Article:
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general:how-to-test-mod-expires-htaccess-rules-with-curl

How To Test Mod_Expires .htaccess Rules with Curl

Confirming Mod_Expires is Installed

To be able to use the Expires header, mod_expires must be enabled in your Apache configuration. You can confirm this on CentOS using the following command:

  httpd -M | grep -i expires

This module controls the Expires HTTP header settings and the Cache-Control HTTP header max-age directives. This should be installed by default on most servers.


Testing For the Expires Header Using Curl

If the current date is Mar 2, 2019, the following shows that the Expires headers for a .png resource is set for 4 months:

  $ curl -LI https://domain.tld/wp-content/uploads/2018/12/img-023-144x144.png
  HTTP/1.1 200 OK
  Date: Sun, 03 Mar 2019 04:38:32 GMT
  Server: Apache
  Last-Modified: Tue, 25 Dec 2018 11:42:14 GMT
  Accept-Ranges: bytes
  Content-Length: 10603
  Cache-Control: max-age=10368000, public
  Expires: Mon, 01 Jul 2019 04:38:32 GMT
  Vary: Accept-Encoding
  Content-Type: image/png

Here is the .htaccess rule confirming this:

  [root@host public_html]# grep png .htaccess  | grep -i expires
      ExpiresByType image/png                     "access plus 4 months"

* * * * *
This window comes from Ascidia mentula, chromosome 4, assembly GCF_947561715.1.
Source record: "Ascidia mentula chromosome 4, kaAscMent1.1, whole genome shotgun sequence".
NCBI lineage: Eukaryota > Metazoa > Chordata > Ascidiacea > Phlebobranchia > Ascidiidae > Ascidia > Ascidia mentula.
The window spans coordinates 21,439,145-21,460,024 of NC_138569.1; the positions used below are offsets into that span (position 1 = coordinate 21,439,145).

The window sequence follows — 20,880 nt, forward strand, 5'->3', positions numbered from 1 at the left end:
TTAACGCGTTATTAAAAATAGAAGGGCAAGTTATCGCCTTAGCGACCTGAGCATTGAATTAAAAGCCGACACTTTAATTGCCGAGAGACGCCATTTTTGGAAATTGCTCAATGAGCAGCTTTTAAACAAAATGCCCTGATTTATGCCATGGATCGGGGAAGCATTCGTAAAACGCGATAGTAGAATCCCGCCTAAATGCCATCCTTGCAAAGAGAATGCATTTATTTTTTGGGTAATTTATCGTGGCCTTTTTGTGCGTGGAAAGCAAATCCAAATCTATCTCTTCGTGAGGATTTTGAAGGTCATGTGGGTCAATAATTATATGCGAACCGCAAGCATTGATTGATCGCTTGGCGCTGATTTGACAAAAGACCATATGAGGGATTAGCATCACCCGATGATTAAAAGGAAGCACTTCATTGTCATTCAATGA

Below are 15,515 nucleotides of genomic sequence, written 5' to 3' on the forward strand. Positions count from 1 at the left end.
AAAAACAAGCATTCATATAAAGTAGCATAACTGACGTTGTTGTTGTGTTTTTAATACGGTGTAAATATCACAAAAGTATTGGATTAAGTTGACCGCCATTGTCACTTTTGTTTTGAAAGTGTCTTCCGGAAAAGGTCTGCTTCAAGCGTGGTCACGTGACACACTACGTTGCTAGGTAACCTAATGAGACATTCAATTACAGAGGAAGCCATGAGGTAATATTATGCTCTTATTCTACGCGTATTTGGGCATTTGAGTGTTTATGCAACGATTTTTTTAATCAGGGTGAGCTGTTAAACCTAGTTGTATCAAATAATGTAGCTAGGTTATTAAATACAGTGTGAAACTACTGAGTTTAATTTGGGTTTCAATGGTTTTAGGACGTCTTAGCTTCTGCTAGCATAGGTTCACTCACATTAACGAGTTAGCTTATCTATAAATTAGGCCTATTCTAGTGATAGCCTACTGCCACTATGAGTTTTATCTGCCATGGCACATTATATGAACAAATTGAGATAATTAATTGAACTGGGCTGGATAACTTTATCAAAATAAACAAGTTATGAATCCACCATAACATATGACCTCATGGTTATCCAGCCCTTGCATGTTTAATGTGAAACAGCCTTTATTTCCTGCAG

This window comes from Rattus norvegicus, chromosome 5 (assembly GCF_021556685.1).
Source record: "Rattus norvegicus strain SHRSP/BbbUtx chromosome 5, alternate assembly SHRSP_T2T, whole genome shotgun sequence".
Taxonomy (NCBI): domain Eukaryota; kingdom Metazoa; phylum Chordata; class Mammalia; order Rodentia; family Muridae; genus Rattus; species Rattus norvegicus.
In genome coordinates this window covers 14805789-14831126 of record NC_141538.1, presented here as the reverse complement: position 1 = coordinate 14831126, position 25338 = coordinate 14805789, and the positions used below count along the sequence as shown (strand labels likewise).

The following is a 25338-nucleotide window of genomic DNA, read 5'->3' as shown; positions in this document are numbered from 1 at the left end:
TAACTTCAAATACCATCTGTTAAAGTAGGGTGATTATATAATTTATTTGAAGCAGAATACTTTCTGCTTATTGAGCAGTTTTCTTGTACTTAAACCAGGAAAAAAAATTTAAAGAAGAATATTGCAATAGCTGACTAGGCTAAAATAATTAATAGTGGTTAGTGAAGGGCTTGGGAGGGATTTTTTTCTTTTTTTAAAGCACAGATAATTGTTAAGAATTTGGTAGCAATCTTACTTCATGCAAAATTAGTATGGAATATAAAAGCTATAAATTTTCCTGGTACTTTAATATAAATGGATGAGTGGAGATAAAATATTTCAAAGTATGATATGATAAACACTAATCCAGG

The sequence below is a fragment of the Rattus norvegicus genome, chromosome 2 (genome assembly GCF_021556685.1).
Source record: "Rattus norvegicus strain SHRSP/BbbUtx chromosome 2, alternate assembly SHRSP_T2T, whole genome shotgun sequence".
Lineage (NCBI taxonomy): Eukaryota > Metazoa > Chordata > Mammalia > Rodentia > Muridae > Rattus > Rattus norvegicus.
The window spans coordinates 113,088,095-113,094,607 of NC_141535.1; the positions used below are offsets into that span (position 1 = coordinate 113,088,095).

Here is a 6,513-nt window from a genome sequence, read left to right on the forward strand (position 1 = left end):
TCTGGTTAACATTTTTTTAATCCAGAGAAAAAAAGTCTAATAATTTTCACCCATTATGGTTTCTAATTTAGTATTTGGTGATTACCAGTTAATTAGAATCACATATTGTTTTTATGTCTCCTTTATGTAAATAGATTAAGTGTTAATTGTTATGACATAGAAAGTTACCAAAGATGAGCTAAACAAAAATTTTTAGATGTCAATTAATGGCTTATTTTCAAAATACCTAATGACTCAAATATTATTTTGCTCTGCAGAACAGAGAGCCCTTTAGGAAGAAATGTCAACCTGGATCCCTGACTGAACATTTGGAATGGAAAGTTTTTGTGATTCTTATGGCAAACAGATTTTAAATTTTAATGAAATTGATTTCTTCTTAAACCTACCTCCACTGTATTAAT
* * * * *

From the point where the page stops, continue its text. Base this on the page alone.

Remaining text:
[root@host public_html]# 

This shows that Expires is working.

Occasionally, you may test your landing page on some 3rd-party tools and they will inform you that Expires are not working. What they should say is that Expires are not set and working for *all* resources used on the landing page.

If you instead curl a single resource from your site that you have explicitly set expiration rules for, then you can see the output like that shown above. The landing page is often returned as text/html Content-Type, but it usually doesn't give the same headers that are given when testing a single resource.

You can go further and change the setting to make sure the change is detected when testing. Initially, html was set 0 for this one resource:

  [root@host public_html]# grep -i expires .htaccess  | grep -i html
      ExpiresByType text/html                     "access plus 0 seconds"
  [root@host public_html]# 

If you change the expires time for html to something else, it should then be detected. I've tested this using the readme.html file by setting it to 10 days:

Before changing from 0, it shows the current date:

  $ curl -I https://domain.com/readme.html
  HTTP/1.1 200 OK
  Date: Sun, 03 Mar 2019 04:37:07 GMT
  Server: Apache
  Accept-Ranges: bytes
  Content-Length: 7425
  Cache-Control: max-age=0, public
  Expires: Sun, 03 Mar 2019 04:37:07 GMT
  Vary: Accept-Encoding,User-Agent
  X-Powered-By: WP Rocket/3.2.6
  Content-Type: text/html; charset=UTF-8

After changing to 10 days, it shows 10 days from now:

  $ curl -I https://domain.com/readme.html
  HTTP/1.1 200 OK
  Date: Sun, 03 Mar 2019 04:53:59 GMT
  Server: Apache
  Accept-Ranges: bytes
  Content-Length: 7425
  Cache-Control: max-age=864000, public
  Expires: Wed, 13 Mar 2019 04:53:59 GMT
  Vary: Accept-Encoding,User-Agent
  X-Powered-By: WP Rocket/3.2.6
  Content-Type: text/html; charset=UTF-8

If you want your landing page to show these headers as well, you may have to consult your developer for help in identifying what resources exist on the landing page but do not have expirations set in the .htaccess.

general/how-to-test-mod-expires-htaccess-rules-with-curl.txt · Last modified: 2020/09/28 11:11 by Karson N.